death for some offences committed while he held
a public office. He had a son, about eighteen
years of age; who, as soon as he heard of it,
hastened to the judge and begged that he might
be allowed to suffer instead of his father. The
judge wrote to the king about it; who was so
affected by it that he sent orders to grant the
father a free pardon, and confer upon the son a
title of honor. This, however, the son refused to
receive. "Of what avail," said he, could the
most exalted title be to me, humbled as my family
already is in the dust ?" The king wept, when
he heard of it, and sent for the young man to his

Filial piety rewarded.

Frederick, king of Prussia, one day rung his
bell, and nobody answering, opened the door and
found his page fast asleep. Seeing a letter in his
pocket, he took it out and read it, and found it
was a letter from his mother, thanking him for
having sent a part of his wages to relieve her
wants. The king was so much pleased that he


slipped a bag full of ducats into the young man's
pocket, along with the letter.

Filial Tenderness.

A young man, newly admitted to the military France, would eat nothing but bread
and soup, and drink nothing but water. He was
reproved for his singularity; but still he would
not change. He was finally threatened with be-
ing sent home, if he persisted. "You will not,
I hope, be displeased with me," said he to the
Principal of the institution; "but I could not
bring myself to enjoy what I think a luxury,
while I reflect that my dear father and mother
are in the utmost indigence. They could afford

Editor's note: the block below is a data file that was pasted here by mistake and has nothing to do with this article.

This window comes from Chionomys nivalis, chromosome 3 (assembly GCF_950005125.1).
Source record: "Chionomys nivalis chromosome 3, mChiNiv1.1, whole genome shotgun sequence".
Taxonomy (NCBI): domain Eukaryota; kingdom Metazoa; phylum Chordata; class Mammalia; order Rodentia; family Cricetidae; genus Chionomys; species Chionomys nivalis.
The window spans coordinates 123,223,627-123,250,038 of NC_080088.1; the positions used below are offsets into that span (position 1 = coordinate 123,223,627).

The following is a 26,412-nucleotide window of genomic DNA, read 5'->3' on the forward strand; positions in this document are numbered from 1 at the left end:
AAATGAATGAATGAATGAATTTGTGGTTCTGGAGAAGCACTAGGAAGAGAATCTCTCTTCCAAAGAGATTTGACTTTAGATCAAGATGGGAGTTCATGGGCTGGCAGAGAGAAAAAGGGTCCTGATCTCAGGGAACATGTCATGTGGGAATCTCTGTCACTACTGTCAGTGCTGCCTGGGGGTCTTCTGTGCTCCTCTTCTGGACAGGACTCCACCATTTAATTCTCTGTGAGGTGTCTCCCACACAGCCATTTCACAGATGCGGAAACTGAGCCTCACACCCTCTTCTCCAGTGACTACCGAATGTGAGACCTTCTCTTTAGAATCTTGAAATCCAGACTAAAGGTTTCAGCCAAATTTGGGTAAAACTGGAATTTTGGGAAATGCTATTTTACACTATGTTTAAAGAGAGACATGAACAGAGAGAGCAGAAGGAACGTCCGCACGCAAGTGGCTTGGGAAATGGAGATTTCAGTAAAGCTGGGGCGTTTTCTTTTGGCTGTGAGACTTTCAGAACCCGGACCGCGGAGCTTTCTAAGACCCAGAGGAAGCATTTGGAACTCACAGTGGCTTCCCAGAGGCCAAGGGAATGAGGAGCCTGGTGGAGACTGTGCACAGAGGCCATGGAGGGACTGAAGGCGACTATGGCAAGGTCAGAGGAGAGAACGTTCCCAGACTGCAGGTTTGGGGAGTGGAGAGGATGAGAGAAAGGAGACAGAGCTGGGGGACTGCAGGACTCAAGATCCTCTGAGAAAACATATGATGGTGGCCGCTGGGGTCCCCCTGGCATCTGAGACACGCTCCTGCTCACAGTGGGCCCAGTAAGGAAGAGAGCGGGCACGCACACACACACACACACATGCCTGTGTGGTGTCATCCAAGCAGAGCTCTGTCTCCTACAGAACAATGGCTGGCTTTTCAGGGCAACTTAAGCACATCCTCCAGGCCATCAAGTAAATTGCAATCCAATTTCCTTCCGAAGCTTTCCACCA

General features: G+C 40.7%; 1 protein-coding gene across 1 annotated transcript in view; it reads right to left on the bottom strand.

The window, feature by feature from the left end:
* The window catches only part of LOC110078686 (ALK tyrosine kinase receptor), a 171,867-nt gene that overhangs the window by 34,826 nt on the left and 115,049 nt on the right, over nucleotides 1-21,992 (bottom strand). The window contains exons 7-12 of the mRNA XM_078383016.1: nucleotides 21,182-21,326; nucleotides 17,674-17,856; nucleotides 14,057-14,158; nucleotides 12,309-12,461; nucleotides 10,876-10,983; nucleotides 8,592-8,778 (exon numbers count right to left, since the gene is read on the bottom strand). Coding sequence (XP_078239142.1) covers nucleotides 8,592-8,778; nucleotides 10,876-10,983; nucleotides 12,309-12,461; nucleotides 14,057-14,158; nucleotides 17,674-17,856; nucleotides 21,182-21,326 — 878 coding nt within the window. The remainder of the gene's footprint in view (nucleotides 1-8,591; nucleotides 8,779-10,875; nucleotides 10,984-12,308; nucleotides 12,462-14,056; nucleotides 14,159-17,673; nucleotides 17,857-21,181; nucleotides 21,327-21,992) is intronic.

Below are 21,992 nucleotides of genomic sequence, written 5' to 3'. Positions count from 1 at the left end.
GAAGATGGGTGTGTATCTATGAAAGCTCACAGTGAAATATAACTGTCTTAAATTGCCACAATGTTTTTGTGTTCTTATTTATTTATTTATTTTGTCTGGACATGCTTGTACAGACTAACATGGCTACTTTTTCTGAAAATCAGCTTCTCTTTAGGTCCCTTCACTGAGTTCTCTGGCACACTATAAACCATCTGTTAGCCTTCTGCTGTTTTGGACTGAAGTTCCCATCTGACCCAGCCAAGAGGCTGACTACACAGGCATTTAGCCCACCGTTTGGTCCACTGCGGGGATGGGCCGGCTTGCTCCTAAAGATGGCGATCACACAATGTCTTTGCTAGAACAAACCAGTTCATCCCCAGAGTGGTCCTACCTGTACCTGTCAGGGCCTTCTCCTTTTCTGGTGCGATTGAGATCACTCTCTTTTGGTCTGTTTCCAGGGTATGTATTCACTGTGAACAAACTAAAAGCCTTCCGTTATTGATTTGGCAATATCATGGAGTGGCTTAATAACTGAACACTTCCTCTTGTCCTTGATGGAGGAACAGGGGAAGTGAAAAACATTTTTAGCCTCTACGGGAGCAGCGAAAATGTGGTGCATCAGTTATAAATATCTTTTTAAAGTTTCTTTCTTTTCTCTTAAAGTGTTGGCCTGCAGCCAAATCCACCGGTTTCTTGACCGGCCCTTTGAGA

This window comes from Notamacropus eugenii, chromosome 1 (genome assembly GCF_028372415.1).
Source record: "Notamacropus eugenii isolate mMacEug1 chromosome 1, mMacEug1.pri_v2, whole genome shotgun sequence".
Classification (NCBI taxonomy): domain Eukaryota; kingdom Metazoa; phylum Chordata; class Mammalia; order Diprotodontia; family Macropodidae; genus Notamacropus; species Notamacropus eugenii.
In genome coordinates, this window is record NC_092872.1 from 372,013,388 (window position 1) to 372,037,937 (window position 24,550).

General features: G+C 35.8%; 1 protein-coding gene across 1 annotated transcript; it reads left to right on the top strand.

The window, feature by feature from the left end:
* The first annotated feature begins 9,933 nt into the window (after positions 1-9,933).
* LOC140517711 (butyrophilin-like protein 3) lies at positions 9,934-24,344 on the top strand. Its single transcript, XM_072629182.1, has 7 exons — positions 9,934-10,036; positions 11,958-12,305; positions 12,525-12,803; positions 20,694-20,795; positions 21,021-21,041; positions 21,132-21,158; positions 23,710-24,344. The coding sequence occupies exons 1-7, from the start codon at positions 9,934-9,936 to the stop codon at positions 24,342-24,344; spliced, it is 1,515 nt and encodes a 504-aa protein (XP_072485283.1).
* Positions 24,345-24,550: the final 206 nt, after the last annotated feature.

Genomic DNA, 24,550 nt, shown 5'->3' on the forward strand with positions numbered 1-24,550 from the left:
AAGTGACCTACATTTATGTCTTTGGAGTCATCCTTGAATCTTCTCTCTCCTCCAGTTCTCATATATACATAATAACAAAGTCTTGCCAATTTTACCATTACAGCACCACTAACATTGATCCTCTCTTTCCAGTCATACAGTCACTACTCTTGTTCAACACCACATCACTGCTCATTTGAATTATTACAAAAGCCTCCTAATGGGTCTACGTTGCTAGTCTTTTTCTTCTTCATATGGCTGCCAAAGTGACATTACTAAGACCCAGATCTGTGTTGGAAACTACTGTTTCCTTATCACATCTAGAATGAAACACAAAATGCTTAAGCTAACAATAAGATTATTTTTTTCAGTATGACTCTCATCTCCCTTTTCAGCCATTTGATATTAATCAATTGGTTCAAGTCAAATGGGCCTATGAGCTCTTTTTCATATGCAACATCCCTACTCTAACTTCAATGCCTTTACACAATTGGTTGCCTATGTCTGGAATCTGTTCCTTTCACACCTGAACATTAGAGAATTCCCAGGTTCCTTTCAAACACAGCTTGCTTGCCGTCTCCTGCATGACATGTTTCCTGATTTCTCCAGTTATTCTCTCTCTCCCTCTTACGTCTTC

themselves and me no better food than the coars-
est of bread, and of that but very little. Here
I have excellent soup, and as much fine wheat
bread as I choose. I look upon this to be very
good living; and the recollection of the situation
in which I left my parents, would not permit me
to indulge myself by eating any thing else."

Filial impiety punished.)

God has promised long life and prosperity to
the child that honors his parents. Of course,


this promise is not meant to be absolute; for
many die before they have an opportunity of
obeying the command, and others are taken away
for wise reasons. But, as a general principle,
the promise is verified. On the contrary, the
word of God declares, "The eye that mocketh at
his father, and scorneth to obey his mother, the
ravens of the valley shall pick it out, and the
young eagles shall eat it;" meaning that God
will visit with sore punishment those that despise
and ill-treat their parents. Boys, when they be-
gin to approach manhood, are very apt to think
themselves wiser than their parents, and to be
restive and turbulent under restraint. Two
young men in England, the sons of pious and
Wealthy parents, wanted the family carriage to
ride out and seek their pleasure on the holy
Sabbath. This being repeatedly refused, they
resolved to resent it; and accordingly went off
with the determination to go to sea. Their father
sent word to Rev. Mr. Griffin, of Portsea, re-
questing him to find them, and try to persuade
them to return. He did so; and among other
things, urged the feelings of their parents; who,
after watching over them with so much care and
tender anxiety, must now see all their hopes
blasted. This touched the heart of the younger,
tid he consented to return; but the elder was


obstinate. The carriage, he said, had been re-
fused, he had made up his mind to go to sea, and
to sea he would go. Mr. Griffin then requested
the young man to go with him to his house, and
he would get him a ship that he might go out as a
man and a gentleman. This he declined, giving
as a reason, that it would make his parentsJfd
to have it said that their son went out as a com-
mon sailor; as a common sailor, therefore, he
would go. "Is that your disposition?" said Mr..
Griffin; then, young man, go; and while I',y,
God go with you, be sure your sin will find you
out, and for it God will bring you into judgment."
The younger son was restored to his parents,